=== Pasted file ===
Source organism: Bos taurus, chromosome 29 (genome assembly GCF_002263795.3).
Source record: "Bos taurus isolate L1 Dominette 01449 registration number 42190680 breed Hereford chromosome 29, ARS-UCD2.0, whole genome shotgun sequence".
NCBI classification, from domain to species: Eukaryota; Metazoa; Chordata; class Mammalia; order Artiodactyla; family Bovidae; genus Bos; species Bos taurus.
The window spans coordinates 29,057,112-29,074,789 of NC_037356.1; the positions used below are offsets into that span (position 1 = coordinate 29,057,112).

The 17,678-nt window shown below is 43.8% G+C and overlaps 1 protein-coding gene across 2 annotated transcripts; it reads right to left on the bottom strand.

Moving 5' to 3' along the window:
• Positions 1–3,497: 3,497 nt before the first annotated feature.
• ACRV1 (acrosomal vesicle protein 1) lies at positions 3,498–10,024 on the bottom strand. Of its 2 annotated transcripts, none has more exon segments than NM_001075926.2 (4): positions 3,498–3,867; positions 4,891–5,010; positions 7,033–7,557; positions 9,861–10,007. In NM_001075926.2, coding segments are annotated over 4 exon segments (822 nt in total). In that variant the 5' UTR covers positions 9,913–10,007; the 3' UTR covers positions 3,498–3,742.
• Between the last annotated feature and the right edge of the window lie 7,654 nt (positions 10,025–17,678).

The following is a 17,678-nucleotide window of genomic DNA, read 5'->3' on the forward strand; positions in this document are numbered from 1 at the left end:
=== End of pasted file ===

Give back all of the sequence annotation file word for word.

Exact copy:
Source organism: Bos taurus, chromosome 29 (genome assembly GCF_002263795.3).
Source record: "Bos taurus isolate L1 Dominette 01449 registration number 42190680 breed Hereford chromosome 29, ARS-UCD2.0, whole genome shotgun sequence".
NCBI classification, from domain to species: Eukaryota; Metazoa; Chordata; class Mammalia; order Artiodactyla; family Bovidae; genus Bos; species Bos taurus.
The window spans coordinates 29,057,112-29,074,789 of NC_037356.1; the positions used below are offsets into that span (position 1 = coordinate 29,057,112).

The 17,678-nt window shown below is 43.8% G+C and overlaps 1 protein-coding gene across 2 annotated transcripts; it reads right to left on the bottom strand.

Moving 5' to 3' along the window:
• Positions 1–3,497: 3,497 nt before the first annotated feature.
• ACRV1 (acrosomal vesicle protein 1) lies at positions 3,498–10,024 on the bottom strand. Of its 2 annotated transcripts, none has more exon segments than NM_001075926.2 (4): positions 3,498–3,867; positions 4,891–5,010; positions 7,033–7,557; positions 9,861–10,007. In NM_001075926.2, coding segments are annotated over 4 exon segments (822 nt in total). In that variant the 5' UTR covers positions 9,913–10,007; the 3' UTR covers positions 3,498–3,742.
• Between the last annotated feature and the right edge of the window lie 7,654 nt (positions 10,025–17,678).

The following is a 17,678-nucleotide window of genomic DNA, read 5'->3' on the forward strand; positions in this document are numbered from 1 at the left end: